UMAM D&R aims to preserve, examine, and debate the memories of civil violence as well as to provide a platform for public access to, and exchange of such memories. Ultimately, we seek to shed light on these conflicting memories, analyze them, and evaluate collectively the shared responsibilities associated with their continued presence.
Further, UMAM D&R believes that such initiatives offer the keys to building Lebanon’s future, such as through historical and political self-analysis, understanding national and individual identity formation, acknowledging and recognizing responsibility and blame, and eventually achieving reconciliation without resorting to further violence.
UMAM D&R considers its collection of written and audiovisual materials related to the war a “citizen archive.” As such, it is intended to encourage reflection and debate about the sensitive issues related to Lebanon’s past, present, and future. In view of this citizen oriented initiative, we needed to develop new tools to make the task both more effective and efficient.
To that end, the organization continues to expand its virtual presence on the Internet by inaugurating new initiatives. These seek simultaneously to grant access to increasingly large segments of the public a variety of firsthand documents that relate to Lebanon’s recent past, garner input from those interested in and influenced by it, and refine it continually so that it gains a reputation for being a capable and reliable Web-based research source. While the organization continues to explore several such initiatives at any given time, two have matured to the point that they can soon make their Internet debut.
Memory at Work. In short, this Web site represents an electronic platform dedicated to recalling, preserving, and publishing the myriad documents, literature, and media that relate to Lebanon’s war-loaded memory. Initially, we intend that it serve as a resource center through which we can gather articles, photographs, and academic papers that cover various topics about the war. These will certainly include the most well known issues, such as the missing, mass graves, and memory, but it will also address topics of a more technical nature. At present, we our research is focused on cataloging the arms used during the various episodes of the war, describing some of the tactics used during the conflict—such as booby trapped cars—and even producing a virtual museum dedicated to Lebanon’s conflicts. While the site will debut in Arabic, we hope to expand it to other languages as well.
UMAM Collection. Not only will this site become the Web-based home of UMAM’s comprehensive database, it will also provide visitors and researchers access to its content. As with the Memory at Work site, however, its content will initially be searchable only in Arabic. In the next several months, the site will expand to include three categories of documents: books, electronic books, and pamphlets and leaflets.
As UMAM continues to expand its resources and refine the content of its burgeoning archives, the organization will make available to the public the information it uncovers. To facilitate this process, we chose to develop our Web-based resources further since amendments and additions to the collections can be made faster and more economically thanks to the electronic environment in which they exist.
After the Ta'if Agreement officially ended the cycle of civil wars in 1990, the question of whether "to forget or not to forget" has caused further division within Lebanese society. While some call for forgiveness and for closing the files of the past, others insist that superficial forgiveness will simply lead to additional violence, latent or conspicuous-something altogether different from a truly peaceful future. However, the Ta'if Agreement did more than conclude a series of wide-reaching domestic wars. It also oversaw the founding of a Lebanese government which stemmed from a tenuous truce imposed on militia leaders who would soon put themselves back in power.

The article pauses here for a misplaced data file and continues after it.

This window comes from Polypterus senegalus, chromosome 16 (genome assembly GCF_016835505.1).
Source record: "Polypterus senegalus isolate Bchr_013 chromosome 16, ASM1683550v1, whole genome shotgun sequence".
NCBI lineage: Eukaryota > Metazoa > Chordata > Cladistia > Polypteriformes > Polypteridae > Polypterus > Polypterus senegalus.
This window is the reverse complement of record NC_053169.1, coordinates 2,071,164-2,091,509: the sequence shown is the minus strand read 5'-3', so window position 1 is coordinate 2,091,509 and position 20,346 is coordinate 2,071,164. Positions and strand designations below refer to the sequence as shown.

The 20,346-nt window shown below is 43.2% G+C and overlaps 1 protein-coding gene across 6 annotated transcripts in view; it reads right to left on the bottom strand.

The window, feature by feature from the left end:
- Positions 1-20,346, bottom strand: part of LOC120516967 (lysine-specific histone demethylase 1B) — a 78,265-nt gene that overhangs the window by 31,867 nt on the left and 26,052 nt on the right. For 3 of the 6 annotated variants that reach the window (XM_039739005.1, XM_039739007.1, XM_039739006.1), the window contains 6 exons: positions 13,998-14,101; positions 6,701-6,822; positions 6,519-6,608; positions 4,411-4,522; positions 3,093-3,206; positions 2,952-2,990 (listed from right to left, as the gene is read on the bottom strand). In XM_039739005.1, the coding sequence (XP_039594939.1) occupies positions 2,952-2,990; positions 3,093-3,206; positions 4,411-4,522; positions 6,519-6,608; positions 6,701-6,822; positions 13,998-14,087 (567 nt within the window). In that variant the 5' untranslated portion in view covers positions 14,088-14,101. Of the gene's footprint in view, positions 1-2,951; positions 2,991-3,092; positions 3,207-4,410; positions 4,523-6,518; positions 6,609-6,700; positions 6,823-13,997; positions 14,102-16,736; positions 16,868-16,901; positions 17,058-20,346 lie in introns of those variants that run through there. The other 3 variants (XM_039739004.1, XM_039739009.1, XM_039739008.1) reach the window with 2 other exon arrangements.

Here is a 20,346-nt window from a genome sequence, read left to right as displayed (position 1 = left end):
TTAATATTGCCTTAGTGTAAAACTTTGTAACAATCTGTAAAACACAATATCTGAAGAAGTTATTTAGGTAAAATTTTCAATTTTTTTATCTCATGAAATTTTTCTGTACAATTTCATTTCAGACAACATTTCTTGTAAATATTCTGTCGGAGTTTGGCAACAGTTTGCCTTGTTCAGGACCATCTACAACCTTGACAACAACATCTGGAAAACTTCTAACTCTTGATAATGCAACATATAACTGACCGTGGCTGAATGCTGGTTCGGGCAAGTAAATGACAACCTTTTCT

Those in this new regime adhered to the notion of closing the files as if it were a kind of civil religion, based on the perspectives they held that discarding the past was the only way to end the relentless cycle of violence. Under the aegis of the Ta'if Agreement and the tutelage administered during the years of direct Syrian Baathist military presence in Lebanon, this quasi-policy of forgetfulness ultimately found judicial expression in the amnesty law passed by parliament in 1991.
The practical outcome was that the former warlords, whose slates had been officially expunged, were recycled into the nascent Lebanese political system along with the incorporation of thousands of ex-militiamen into the state’s military and administrative bodies. But when Lebanon was partially freed from the influences of the previous era, for the sake of so-called "national unity," the parliament passed two new private amnesty laws, which cleared the charges against a former Christian warlord as well as a group of presumed Muslim fundamentalist terrorists. (In 1994, Samir Geagea, a senior warlord and convert to political leadership, was sentenced and jailed thanks to a clause within the amnesty law.) Thus, it goes without saying that during the fifteen years of Lebanese collaboration with its Syrian “tutors,” the subject of accountability was never considered seriously.
After 1991, as was the case after 2005, some "heretics" within Lebanese society wondered how the nation’s parliament could absolve those who had committed heinous acts and others who might be considered war criminals, simply by applying Robert’s Rules of Order. Yet these persistent Lebanese dissenters continued to insist that perfunctory forgiveness could never close the files on the past. In addition, they stress the necessity of revisiting the past, however painful that may be, since they believe that agonizing process represents a crucial step in preventing the Lebanese from resorting again to violence to resolve their political and social differences.
In Lebanon, the underlying concept of amnesty is lacking on many levels, such that even the elites of the postwar regime, the authors of the national amnesty law and self-proclaimed advocates of closing the files of the past frequently summon events from Lebanon’s wars for political ammunition. In other words, although memories of the war have been discarded in theory, they linger in a state of volatility that could erupt at any moment. In the absence of any joint undertaking by the political and civil spheres to deal collectively with the nation’s past, each community has established a self-serving history based on oversimplified dichotomies of victim and victimizer. These are manipulated for political purposes and ultimately exacerbate distance, misunderstanding, and divisiveness. Thus, rather than being a collection of diverse narratives about the war, memory has instead become an ideological tool.